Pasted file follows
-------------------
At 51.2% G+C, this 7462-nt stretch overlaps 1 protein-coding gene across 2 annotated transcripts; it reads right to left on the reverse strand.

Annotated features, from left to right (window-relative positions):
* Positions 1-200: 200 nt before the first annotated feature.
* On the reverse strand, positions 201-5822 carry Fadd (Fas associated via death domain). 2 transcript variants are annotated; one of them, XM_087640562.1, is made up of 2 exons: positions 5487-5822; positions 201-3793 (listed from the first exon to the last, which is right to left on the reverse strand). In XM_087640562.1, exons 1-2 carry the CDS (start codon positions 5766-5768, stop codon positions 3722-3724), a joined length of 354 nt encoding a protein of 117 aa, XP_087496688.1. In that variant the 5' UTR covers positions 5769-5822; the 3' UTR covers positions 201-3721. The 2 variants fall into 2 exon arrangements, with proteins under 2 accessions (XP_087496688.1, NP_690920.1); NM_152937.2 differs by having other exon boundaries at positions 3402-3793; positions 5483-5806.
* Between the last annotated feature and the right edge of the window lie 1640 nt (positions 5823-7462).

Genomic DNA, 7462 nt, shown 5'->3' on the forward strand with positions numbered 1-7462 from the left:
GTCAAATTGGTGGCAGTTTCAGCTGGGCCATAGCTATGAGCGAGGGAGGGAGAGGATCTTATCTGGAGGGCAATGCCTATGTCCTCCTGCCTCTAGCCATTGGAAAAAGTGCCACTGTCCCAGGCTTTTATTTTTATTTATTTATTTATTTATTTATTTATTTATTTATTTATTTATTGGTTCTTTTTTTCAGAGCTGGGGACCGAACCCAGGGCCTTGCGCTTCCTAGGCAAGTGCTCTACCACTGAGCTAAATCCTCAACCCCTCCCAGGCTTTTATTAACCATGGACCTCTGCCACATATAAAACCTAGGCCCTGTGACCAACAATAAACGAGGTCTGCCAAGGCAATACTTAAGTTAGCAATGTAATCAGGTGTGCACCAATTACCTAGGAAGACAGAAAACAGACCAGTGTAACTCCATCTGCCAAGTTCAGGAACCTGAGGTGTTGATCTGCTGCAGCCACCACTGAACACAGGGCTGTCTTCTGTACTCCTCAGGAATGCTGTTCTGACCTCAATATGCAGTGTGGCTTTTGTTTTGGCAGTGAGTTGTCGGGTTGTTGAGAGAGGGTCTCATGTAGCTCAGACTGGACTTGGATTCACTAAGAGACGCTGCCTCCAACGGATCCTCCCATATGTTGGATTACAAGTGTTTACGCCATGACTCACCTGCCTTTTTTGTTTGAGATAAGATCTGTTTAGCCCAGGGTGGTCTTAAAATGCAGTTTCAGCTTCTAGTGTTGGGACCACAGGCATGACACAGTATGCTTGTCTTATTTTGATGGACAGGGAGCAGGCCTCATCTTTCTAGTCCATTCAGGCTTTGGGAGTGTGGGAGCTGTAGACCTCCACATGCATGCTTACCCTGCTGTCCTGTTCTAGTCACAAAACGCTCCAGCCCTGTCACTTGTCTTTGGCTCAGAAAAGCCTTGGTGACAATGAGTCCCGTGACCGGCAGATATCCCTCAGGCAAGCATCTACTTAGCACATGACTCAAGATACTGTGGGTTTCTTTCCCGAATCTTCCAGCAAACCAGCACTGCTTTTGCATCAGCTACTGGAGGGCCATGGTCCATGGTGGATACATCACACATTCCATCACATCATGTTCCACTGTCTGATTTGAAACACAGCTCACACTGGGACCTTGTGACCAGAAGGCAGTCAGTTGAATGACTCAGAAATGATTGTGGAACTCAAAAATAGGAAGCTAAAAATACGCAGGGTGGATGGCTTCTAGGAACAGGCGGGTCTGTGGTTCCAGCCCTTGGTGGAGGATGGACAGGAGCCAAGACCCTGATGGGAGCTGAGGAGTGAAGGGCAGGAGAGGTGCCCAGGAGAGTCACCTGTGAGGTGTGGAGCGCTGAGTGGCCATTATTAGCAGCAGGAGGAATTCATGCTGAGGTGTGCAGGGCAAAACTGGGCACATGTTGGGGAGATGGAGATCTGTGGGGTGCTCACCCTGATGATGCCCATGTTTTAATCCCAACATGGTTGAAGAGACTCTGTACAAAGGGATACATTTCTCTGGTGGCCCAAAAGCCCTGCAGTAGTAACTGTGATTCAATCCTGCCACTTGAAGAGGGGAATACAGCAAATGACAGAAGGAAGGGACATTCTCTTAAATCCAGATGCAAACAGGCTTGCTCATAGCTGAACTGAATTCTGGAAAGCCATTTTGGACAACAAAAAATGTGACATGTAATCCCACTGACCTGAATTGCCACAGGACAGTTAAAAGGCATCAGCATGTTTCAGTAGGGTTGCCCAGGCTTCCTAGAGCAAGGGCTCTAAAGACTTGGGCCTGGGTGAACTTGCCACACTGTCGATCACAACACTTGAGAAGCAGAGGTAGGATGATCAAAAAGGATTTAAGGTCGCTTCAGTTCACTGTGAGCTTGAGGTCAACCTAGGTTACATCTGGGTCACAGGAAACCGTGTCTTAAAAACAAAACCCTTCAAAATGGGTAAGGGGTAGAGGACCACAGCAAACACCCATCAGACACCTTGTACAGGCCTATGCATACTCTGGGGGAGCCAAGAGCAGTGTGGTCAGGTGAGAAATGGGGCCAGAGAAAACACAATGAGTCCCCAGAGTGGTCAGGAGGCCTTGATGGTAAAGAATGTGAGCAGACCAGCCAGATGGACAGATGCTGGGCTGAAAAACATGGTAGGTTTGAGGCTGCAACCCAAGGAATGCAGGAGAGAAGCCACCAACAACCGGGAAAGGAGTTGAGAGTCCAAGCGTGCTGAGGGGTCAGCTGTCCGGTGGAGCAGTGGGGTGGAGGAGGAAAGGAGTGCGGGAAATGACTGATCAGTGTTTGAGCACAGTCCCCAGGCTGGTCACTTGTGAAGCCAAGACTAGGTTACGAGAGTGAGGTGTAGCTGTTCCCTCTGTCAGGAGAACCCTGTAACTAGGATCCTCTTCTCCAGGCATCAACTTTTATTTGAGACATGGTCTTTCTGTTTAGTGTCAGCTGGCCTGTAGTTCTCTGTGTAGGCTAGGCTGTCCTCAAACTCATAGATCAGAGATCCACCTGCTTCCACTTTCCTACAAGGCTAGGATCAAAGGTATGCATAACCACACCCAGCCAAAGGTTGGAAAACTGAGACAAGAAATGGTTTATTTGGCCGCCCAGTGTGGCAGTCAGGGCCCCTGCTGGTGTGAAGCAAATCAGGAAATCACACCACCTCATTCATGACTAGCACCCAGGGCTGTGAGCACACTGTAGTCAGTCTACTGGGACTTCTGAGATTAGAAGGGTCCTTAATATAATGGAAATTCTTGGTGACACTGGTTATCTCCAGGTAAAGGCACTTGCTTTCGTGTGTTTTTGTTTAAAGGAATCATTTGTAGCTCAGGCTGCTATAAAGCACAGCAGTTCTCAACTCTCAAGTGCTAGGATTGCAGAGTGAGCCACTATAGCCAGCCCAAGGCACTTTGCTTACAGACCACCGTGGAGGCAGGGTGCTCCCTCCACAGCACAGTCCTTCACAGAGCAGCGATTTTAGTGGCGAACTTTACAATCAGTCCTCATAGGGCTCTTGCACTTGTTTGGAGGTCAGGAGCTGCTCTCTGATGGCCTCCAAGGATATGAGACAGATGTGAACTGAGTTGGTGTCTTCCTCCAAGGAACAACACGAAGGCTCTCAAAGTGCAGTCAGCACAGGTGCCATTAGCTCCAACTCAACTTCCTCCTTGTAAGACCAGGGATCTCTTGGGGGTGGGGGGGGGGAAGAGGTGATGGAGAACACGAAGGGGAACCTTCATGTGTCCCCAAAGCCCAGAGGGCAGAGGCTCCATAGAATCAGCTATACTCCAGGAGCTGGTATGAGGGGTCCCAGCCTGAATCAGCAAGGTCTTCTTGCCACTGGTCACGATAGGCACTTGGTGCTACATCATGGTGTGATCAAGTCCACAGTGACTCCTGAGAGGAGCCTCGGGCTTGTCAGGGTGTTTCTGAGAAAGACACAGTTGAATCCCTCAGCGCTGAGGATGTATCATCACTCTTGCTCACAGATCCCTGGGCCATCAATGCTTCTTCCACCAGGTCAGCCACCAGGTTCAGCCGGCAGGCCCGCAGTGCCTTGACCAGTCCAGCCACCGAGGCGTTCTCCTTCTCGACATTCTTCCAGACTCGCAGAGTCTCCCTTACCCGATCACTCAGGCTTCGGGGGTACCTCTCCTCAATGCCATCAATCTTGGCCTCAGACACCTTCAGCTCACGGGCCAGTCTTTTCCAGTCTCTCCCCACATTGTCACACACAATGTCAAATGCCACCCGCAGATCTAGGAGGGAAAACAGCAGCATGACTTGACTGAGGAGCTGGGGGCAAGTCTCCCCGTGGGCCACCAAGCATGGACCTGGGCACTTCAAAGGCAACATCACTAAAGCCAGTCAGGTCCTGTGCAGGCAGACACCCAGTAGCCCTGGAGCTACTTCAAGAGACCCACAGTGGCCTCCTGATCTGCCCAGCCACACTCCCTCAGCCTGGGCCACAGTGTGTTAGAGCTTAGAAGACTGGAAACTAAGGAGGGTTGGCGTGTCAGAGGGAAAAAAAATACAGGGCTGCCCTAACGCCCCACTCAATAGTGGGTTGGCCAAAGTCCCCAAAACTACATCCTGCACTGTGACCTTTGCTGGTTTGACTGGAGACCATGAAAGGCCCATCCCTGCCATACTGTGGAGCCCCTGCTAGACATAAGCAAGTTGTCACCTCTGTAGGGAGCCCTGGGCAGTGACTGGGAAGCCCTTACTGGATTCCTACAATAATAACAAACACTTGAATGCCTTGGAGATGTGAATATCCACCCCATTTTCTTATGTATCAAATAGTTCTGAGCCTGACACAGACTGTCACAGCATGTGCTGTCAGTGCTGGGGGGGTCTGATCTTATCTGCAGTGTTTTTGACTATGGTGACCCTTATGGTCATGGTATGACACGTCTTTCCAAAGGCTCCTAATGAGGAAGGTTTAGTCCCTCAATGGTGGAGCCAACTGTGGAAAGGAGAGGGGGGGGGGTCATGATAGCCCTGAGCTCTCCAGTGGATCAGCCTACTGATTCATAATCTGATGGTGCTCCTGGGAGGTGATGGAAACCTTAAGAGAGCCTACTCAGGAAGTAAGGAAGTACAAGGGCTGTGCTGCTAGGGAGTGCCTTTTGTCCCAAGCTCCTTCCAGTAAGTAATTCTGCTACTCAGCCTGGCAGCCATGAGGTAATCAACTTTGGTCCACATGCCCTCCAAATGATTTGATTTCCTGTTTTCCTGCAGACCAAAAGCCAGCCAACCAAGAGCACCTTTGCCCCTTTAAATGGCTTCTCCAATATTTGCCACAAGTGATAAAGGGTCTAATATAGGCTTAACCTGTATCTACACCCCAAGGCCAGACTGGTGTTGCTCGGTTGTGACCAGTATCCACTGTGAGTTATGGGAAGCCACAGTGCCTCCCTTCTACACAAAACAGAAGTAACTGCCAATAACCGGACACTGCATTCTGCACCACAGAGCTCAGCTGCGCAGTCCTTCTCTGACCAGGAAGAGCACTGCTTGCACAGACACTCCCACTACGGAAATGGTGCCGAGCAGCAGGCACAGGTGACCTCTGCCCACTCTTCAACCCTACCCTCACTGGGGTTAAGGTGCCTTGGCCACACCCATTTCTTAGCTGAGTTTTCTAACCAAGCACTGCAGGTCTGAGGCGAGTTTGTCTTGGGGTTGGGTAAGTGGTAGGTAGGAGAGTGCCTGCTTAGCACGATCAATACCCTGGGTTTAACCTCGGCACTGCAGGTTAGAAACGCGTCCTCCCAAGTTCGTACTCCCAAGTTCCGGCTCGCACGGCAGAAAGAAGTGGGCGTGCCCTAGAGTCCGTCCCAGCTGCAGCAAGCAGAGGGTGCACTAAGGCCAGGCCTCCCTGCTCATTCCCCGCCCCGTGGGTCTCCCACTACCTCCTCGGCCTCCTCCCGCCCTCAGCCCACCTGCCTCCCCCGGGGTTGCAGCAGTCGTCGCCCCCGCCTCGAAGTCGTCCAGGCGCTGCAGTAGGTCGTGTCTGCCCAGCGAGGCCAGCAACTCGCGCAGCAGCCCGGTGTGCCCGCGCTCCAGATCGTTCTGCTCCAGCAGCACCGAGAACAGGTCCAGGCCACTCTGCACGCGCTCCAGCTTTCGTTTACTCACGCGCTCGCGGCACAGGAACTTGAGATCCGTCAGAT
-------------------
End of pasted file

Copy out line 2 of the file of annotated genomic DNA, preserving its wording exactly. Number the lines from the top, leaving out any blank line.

Annotated features, from left to right (window-relative positions):